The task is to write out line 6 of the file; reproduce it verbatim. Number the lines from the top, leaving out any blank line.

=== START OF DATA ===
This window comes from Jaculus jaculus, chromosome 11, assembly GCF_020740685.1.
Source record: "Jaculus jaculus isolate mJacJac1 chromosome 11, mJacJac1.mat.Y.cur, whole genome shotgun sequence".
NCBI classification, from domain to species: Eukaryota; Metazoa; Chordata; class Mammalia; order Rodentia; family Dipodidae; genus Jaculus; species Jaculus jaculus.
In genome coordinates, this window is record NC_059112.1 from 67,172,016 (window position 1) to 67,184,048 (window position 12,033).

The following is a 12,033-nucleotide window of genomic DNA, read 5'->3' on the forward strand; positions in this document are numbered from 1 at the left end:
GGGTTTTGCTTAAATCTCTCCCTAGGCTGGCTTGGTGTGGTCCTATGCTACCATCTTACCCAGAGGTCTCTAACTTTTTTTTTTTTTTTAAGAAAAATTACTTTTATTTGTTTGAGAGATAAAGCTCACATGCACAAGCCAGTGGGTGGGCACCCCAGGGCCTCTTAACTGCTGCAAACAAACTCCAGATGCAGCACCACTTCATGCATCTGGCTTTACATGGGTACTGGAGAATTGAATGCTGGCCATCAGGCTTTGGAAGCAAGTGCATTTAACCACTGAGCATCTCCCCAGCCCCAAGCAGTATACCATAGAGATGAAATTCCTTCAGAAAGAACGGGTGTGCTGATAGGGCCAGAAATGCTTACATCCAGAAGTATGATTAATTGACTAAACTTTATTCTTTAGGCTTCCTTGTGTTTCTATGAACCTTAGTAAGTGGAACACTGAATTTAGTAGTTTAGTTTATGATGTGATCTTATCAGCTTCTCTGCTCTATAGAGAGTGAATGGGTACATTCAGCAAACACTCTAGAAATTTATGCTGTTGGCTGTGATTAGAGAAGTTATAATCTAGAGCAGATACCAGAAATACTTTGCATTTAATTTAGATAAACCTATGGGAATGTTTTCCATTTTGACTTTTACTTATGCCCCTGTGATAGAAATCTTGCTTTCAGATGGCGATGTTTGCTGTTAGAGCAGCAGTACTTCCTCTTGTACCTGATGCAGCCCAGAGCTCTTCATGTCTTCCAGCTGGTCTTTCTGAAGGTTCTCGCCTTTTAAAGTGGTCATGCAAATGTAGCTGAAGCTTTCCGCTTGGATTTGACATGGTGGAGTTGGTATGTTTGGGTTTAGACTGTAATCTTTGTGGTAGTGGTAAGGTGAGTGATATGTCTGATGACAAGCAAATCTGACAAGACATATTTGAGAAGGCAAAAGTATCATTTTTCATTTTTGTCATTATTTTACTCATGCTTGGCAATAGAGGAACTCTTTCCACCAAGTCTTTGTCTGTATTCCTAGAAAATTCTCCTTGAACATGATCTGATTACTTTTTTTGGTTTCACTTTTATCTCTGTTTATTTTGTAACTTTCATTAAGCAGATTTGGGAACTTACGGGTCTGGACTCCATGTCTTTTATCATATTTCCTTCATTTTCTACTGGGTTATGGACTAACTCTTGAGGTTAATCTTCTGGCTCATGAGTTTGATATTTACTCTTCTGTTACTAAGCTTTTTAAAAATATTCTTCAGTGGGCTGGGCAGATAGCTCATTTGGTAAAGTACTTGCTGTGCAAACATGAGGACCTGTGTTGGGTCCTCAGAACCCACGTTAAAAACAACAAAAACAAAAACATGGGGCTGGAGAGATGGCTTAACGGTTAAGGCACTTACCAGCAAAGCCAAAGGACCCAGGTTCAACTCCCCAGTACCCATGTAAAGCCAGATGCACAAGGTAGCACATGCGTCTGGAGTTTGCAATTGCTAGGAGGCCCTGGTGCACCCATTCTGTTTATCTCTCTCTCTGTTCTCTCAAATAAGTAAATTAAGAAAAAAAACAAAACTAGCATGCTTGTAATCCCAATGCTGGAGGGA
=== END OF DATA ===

GGGTTTTGCTTAAATCTCTCCCTAGGCTGGCTTGGTGTGGTCCTATGCTACCATCTTACCCAGAGGTCTCTAACTTTTTTTTTTTTTTTAAGAAAAATTACTTTTATTTGTTTGAGAGATAAAGCTCACATGCACAAGCCAGTGGGTGGGCACCCCAGGGCCTCTTAACTGCTGCAAACAAACTCCAGATGCAGCACCACTTCATGCATCTGGCTTTACATGGGTACTGGAGAATTGAATGCTGGCCATCAGGCTTTGGAAGCAAGTGCATTTAACCACTGAGCATCTCCCCAGCCCCAAGCAGTATACCATAGAGATGAAATTCCTTCAGAAAGAACGGGTGTGCTGATAGGGCCAGAAATGCTTACATCCAGAAGTATGATTAATTGACTAAACTTTATTCTTTAGGCTTCCTTGTGTTTCTATGAACCTTAGTAAGTGGAACACTGAATTTAGTAGTTTAGTTTATGATGTGATCTTATCAGCTTCTCTGCTCTATAGAGAGTGAATGGGTACATTCAGCAAACACTCTAGAAATTTATGCTGTTGGCTGTGATTAGAGAAGTTATAATCTAGAGCAGATACCAGAAATACTTTGCATTTAATTTAGATAAACCTATGGGAATGTTTTCCATTTTGACTTTTACTTATGCCCCTGTGATAGAAATCTTGCTTTCAGATGGCGATGTTTGCTGTTAGAGCAGCAGTACTTCCTCTTGTACCTGATGCAGCCCAGAGCTCTTCATGTCTTCCAGCTGGTCTTTCTGAAGGTTCTCGCCTTTTAAAGTGGTCATGCAAATGTAGCTGAAGCTTTCCGCTTGGATTTGACATGGTGGAGTTGGTATGTTTGGGTTTAGACTGTAATCTTTGTGGTAGTGGTAAGGTGAGTGATATGTCTGATGACAAGCAAATCTGACAAGACATATTTGAGAAGGCAAAAGTATCATTTTTCATTTTTGTCATTATTTTACTCATGCTTGGCAATAGAGGAACTCTTTCCACCAAGTCTTTGTCTGTATTCCTAGAAAATTCTCCTTGAACATGATCTGATTACTTTTTTTGGTTTCACTTTTATCTCTGTTTATTTTGTAACTTTCATTAAGCAGATTTGGGAACTTACGGGTCTGGACTCCATGTCTTTTATCATATTTCCTTCATTTTCTACTGGGTTATGGACTAACTCTTGAGGTTAATCTTCTGGCTCATGAGTTTGATATTTACTCTTCTGTTACTAAGCTTTTTAAAAATATTCTTCAGTGGGCTGGGCAGATAGCTCATTTGGTAAAGTACTTGCTGTGCAAACATGAGGACCTGTGTTGGGTCCTCAGAACCCACGTTAAAAACAACAAAAACAAAAACATGGGGCTGGAGAGATGGCTTAACGGTTAAGGCACTTACCAGCAAAGCCAAAGGACCCAGGTTCAACTCCCCAGTACCCATGTAAAGCCAGATGCACAAGGTAGCACATGCGTCTGGAGTTTGCAATTGCTAGGAGGCCCTGGTGCACCCATTCTGTTTATCTCTCTCTCTGTTCTCTCAAATAAGTAAATTAAGAAAAAAAACAAAACTAGCATGCTTGTAATCCCAATGCTGGAGGGA